Tool for organizing information in a text.
A way to keep track of setting, characters, conflicts, etc.
Used for Vocabulary. Different themes: science, word families, holidays, focused on one letter, civil war, etc.
Easily recognizable signs (Cheerios, McDonald's).
Developing stage of literacy
Becoming more independent in writing, reading, speaking (middle of 1st grade- late 2nd grade).
Transitional reading stage
Spend more time in independent reading (2nd grade +)
Pre-communication stage of writing
Randomly uses letters
Uses some letters correctly
Spells words the way they sound.
Uses correct spelling and phonetic spelling
Correct spelling stage
Uses words correctly.
Disadvantages of the phonics method
- 1. Not the best for visual learners
- 2. Rules do not hold true for every circumstance
- 3. Inconsistence create confusion
Advantages for phonics
- 1. Gives tools for decoding words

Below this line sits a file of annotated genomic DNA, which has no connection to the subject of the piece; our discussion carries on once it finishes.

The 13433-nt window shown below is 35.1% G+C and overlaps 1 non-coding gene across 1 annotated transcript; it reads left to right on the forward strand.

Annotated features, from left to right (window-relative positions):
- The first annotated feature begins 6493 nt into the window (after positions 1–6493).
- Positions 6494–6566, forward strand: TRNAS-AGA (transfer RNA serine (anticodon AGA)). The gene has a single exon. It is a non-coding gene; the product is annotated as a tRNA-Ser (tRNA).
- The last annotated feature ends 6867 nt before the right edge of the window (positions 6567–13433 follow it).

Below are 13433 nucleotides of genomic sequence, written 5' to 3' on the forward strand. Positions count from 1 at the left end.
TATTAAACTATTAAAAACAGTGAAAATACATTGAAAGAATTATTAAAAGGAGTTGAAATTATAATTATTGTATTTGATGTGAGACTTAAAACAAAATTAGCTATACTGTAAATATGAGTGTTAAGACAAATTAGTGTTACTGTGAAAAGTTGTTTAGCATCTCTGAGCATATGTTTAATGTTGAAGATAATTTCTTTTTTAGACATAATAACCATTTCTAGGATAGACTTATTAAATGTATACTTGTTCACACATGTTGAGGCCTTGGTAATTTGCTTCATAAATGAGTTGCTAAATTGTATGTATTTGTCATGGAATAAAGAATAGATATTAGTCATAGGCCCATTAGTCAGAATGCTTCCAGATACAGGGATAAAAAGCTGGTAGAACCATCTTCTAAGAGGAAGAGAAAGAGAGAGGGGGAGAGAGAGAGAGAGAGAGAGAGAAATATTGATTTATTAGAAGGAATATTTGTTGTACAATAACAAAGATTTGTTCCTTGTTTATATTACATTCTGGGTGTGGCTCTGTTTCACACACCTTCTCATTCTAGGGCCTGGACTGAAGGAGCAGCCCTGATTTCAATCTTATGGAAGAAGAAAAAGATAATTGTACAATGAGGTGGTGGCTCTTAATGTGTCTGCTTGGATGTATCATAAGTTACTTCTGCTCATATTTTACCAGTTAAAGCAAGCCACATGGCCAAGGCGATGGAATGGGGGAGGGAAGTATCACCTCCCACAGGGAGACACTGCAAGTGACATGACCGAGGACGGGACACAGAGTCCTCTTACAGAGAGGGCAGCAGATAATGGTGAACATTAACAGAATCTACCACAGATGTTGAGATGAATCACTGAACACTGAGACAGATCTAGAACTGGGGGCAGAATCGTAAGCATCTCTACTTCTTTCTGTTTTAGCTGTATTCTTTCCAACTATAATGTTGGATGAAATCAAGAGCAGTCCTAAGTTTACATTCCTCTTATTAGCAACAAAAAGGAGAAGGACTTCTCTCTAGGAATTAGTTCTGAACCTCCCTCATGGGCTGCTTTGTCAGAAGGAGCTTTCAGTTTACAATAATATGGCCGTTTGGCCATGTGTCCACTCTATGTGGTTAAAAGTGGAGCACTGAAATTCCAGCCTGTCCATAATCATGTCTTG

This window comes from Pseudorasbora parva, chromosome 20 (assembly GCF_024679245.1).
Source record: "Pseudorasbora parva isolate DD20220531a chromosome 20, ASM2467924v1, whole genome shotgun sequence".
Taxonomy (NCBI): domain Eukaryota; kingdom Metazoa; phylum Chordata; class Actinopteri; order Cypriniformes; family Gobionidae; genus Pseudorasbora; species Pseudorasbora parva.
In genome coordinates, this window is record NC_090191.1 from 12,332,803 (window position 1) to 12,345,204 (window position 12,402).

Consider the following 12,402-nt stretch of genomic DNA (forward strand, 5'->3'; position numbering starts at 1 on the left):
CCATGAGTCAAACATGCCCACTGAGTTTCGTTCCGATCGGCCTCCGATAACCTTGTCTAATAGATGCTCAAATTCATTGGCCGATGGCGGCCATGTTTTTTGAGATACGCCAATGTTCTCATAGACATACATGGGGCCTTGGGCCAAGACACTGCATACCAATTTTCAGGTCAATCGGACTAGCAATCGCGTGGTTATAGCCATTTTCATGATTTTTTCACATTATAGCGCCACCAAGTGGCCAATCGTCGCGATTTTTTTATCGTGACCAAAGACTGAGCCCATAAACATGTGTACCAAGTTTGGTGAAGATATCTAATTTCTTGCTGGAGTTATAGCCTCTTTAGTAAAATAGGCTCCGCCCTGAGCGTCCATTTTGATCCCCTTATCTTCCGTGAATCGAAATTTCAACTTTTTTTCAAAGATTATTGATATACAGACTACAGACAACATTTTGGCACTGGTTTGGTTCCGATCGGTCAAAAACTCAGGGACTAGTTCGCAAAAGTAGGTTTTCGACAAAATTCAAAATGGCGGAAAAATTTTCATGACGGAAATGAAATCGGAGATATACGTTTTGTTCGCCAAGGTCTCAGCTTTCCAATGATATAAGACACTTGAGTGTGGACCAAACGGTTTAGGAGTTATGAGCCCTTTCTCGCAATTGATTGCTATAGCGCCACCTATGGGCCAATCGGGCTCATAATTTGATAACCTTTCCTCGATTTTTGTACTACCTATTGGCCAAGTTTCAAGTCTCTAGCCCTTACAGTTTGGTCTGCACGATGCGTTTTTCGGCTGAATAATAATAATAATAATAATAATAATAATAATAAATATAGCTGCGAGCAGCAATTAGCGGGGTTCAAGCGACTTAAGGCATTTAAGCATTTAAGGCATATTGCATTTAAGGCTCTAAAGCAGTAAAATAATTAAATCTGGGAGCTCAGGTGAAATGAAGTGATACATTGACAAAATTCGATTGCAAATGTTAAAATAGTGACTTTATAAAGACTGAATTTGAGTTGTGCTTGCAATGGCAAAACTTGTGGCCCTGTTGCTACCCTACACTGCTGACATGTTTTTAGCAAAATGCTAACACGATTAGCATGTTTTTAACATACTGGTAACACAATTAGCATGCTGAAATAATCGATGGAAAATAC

- 2. Auditory learns do well
- 3. Strong emphasis on letter/sound connection helps with spelling
Grammatical hints, increases comprehension, the way words function.
Meaning clues (from the text)
Supporting students (demonstrating, guiding)
- 1. Prior knowledge
- 2. Predicting what will happen
- 3. Visualizing
- 4. Inferences
- 5. Determining important ideas
- 6. Synthesizing info
- 7. Repairing understanding
- 8. Confirming
- 9. Using parts of the book
- 10. Reflecting
Types of Lit.
- Basals (textbooks)
- Prewriting (brainstorming)
Tests word-identification and fluency in oral reading.
Form of assessment for comprehension (can use rubric).